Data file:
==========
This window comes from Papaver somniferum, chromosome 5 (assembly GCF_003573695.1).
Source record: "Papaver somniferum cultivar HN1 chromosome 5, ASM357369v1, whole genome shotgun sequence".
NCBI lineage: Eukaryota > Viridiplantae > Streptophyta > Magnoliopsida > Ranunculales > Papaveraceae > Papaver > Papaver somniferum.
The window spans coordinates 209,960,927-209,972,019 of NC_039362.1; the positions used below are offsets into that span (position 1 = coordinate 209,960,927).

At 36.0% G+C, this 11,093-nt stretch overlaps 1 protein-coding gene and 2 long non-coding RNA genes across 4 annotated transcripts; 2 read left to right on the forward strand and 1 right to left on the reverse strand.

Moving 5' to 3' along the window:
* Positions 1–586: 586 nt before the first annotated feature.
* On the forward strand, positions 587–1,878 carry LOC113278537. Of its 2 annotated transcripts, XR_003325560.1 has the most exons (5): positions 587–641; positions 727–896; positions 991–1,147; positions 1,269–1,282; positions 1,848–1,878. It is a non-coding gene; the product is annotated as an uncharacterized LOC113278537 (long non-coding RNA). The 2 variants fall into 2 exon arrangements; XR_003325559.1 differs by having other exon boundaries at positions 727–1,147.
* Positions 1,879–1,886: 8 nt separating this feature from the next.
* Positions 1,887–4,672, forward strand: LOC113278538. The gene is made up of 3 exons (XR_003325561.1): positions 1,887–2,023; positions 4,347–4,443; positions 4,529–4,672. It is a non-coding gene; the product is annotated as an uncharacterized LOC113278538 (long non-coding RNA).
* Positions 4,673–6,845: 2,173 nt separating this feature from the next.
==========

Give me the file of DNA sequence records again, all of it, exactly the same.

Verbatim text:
This window comes from Papaver somniferum, chromosome 5 (assembly GCF_003573695.1).
Source record: "Papaver somniferum cultivar HN1 chromosome 5, ASM357369v1, whole genome shotgun sequence".
NCBI lineage: Eukaryota > Viridiplantae > Streptophyta > Magnoliopsida > Ranunculales > Papaveraceae > Papaver > Papaver somniferum.
The window spans coordinates 209,960,927-209,972,019 of NC_039362.1; the positions used below are offsets into that span (position 1 = coordinate 209,960,927).

At 36.0% G+C, this 11,093-nt stretch overlaps 1 protein-coding gene and 2 long non-coding RNA genes across 4 annotated transcripts; 2 read left to right on the forward strand and 1 right to left on the reverse strand.

Moving 5' to 3' along the window:
* Positions 1–586: 586 nt before the first annotated feature.
* On the forward strand, positions 587–1,878 carry LOC113278537. Of its 2 annotated transcripts, XR_003325560.1 has the most exons (5): positions 587–641; positions 727–896; positions 991–1,147; positions 1,269–1,282; positions 1,848–1,878. It is a non-coding gene; the product is annotated as an uncharacterized LOC113278537 (long non-coding RNA). The 2 variants fall into 2 exon arrangements; XR_003325559.1 differs by having other exon boundaries at positions 727–1,147.
* Positions 1,879–1,886: 8 nt separating this feature from the next.
* Positions 1,887–4,672, forward strand: LOC113278538. The gene is made up of 3 exons (XR_003325561.1): positions 1,887–2,023; positions 4,347–4,443; positions 4,529–4,672. It is a non-coding gene; the product is annotated as an uncharacterized LOC113278538 (long non-coding RNA).
* Positions 4,673–6,845: 2,173 nt separating this feature from the next.